I had just poured myself a glass of Brora 19yo 1982/2001 (46%, Chieftains,
Sherry Casks 1189-92) when I discovered that I had tried it before. Serge served
it in Alsace in september 2002 after our first trip to Italy. At the time I gave it a
score of 82 points and I think Serge sent me this sample to convince me his score
of 86 points was more appropriate. Well, I DID have a very bad nose day then...
Nose: Sweet, fruity and very sherried. Later more smoke and organics emerge.
The development seems to stop completely after a few minutes, though...
Taste: Dry and smoky and a little bit flat at first. Much bigger centre.
Fruity and winey; quite lively. And then there's some peat in the background.
After a few minutes the smoky finish becomes quite overpowering - too much so.
Score: 82 points - my original score stands, but first I was inclined to go higher.
Only after the development in the nose stopped and the smoke took over the
finish my overall enjoyment stabilised around 82 points. Brora is famed for its
peat, but this is primarily smoky, woody and dry - and that's just not the same...
Next: the Brora 19yo 1982/2001 (50%, Silver Seal, Sherry, Bottled 9/2001, 240 Bts).
As I found out, I've tried this one before as well; in February 2003 to be precise. It gave it 88 points.
Nose: Sweet and mellow with a growing fruity presence. Coconut? Obvious sherry impact. Spicy.
Some organics in the background. Turkish delight. After a few minutes distinct citrussy notes appear.
Peanuts? Excellent development over time - and unlike the Chieftain's, it doesn't stop developing.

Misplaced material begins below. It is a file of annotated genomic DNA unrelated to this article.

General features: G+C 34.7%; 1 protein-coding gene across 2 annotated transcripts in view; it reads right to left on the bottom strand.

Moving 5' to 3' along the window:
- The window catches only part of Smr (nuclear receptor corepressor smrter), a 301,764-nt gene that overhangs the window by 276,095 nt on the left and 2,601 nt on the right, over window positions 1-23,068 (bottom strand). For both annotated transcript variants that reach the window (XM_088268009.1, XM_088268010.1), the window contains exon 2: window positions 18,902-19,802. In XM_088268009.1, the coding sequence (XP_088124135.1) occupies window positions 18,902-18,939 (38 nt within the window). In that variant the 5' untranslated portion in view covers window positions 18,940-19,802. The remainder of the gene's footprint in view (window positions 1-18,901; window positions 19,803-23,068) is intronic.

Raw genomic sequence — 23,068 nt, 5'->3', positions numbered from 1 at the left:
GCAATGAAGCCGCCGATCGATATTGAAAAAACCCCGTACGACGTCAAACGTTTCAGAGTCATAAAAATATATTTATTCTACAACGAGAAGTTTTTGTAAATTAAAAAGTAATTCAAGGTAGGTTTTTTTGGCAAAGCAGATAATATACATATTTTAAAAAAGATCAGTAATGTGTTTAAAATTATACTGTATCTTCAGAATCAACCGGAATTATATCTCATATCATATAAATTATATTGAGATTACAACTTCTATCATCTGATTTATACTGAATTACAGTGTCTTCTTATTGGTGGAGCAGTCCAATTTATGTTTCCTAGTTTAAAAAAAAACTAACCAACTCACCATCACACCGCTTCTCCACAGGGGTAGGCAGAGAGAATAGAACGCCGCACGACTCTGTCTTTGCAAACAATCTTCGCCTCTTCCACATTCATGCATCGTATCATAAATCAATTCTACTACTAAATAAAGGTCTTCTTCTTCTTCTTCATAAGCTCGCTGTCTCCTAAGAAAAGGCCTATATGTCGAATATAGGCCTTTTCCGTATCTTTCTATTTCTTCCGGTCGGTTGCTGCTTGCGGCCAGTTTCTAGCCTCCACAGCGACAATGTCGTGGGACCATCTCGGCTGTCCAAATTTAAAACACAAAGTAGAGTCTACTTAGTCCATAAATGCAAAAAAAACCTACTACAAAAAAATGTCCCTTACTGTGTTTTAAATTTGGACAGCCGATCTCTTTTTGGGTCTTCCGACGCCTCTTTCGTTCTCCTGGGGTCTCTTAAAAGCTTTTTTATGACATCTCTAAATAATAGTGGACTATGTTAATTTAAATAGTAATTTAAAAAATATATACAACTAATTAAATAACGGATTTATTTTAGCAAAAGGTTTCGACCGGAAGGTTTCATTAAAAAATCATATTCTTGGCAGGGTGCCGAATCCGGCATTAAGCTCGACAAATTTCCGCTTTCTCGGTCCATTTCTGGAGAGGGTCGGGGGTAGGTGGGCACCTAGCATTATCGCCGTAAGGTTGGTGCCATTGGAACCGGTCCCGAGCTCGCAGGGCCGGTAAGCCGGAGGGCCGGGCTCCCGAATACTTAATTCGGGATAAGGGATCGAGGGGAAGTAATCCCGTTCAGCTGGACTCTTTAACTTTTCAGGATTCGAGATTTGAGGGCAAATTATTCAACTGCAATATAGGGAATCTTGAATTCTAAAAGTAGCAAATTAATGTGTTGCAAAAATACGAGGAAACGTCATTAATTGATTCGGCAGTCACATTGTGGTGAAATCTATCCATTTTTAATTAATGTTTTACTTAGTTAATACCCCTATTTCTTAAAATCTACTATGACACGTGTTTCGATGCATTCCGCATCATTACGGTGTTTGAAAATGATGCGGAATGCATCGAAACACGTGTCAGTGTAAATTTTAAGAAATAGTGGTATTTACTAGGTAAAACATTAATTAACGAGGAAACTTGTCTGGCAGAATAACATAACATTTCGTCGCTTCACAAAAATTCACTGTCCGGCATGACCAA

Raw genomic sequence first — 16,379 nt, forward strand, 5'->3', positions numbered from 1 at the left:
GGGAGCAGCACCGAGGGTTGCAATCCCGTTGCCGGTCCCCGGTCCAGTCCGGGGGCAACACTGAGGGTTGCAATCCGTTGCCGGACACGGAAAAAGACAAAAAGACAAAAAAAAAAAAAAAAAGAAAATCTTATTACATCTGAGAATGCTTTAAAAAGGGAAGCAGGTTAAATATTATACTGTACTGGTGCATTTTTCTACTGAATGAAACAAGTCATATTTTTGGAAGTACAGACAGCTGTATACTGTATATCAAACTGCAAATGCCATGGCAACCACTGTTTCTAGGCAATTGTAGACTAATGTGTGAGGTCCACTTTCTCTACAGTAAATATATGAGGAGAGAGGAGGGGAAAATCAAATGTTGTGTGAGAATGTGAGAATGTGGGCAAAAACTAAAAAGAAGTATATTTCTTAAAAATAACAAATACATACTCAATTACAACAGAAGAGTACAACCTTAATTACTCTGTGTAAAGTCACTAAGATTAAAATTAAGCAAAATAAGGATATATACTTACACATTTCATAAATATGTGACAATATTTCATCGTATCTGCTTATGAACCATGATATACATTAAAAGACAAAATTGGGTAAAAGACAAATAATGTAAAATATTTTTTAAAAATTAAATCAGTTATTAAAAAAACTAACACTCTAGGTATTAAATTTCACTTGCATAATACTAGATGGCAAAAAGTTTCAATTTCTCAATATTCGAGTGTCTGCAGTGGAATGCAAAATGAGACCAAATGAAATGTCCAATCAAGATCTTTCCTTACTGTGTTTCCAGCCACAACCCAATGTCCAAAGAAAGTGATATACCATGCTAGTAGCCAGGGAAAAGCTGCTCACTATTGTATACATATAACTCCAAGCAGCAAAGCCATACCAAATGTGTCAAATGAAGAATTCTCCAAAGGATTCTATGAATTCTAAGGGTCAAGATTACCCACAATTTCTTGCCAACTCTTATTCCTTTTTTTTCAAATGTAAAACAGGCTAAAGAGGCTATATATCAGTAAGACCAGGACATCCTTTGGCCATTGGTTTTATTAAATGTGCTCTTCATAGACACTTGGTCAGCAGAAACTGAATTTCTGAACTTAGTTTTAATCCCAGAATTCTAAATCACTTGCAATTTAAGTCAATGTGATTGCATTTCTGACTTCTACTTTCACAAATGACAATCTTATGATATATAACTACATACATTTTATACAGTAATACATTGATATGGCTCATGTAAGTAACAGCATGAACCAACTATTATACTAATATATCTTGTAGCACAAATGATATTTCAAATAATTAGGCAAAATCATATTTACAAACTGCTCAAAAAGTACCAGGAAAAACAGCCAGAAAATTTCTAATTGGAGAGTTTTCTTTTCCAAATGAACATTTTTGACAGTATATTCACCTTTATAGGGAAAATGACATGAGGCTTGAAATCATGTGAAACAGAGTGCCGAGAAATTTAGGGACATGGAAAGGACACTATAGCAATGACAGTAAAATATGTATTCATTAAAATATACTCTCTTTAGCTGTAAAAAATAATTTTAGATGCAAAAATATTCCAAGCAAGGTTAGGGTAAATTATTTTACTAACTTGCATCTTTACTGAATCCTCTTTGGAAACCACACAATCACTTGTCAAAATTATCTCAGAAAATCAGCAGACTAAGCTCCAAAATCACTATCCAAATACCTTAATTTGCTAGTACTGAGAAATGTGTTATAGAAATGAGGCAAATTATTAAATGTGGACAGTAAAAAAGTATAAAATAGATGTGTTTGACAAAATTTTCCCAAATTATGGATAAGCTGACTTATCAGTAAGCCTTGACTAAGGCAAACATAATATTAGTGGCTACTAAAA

It grows more serious over time, with even a pinch of peat popping up. Wow - this is very complex!
Taste: Big and fruity. Chewy in the centre; becoming even more fruity. Unripe pineapple? Yoghurt?
Just like the nose, it grows more 'serious' over time - peat, smoke and maybe even a pinch of salt.
Score: 90 points it is. I had it in the very upper 80's for a long time, but given time this is 90's material.
I think you'll need to spend at least an hour with this dram if you want to do it justice.
Proof that the Brora's of the 80's were less peated than those of the 60's and 70's?
Next: the Brora 19yo 1981 (58.8%, The Prestonfield, Distilled 6/81, Butt #1083, 545 Bottles).
Nose: Sweet, nutty and spicy. Not a trace of peat at first, but then it slowly drifts to the surface.
Dried apples. More and more peat emerges. Hint of rubber? Next the organics came to the foreground.
Sweaty with hints of leather and horse stable. Excellent - even if less complex than the Silver Seal.
Taste: Big, sweet, hot and fruity. Feels VERY good on the palate, although the finish is a tad dry.
It becomes extremely smoky in the finish - but this is the kind of smoke I like; 'sans parfum'...
Liquorice. In the end it loses one or two points because the smoke masks any trace of peat.
Score: 87 points
- a mighty pleasant dram but not quite as complex as the Silver Seal.
Last: the Brora 19yo 1981/2000 (60.5%, The Bottlers, Cask #1077, D 6/81, B 7/2000)
Nose: Sweet and creamy - quite similar to the last one at first. Opens up quickly. Light fruits.
Then more organics. Once again the similarity with the Prestonfield struck me. Sorrel?
Taste: Aaaah! Wonderful palate. Sweet, peaty and very satisfying in start and centre. Chewy.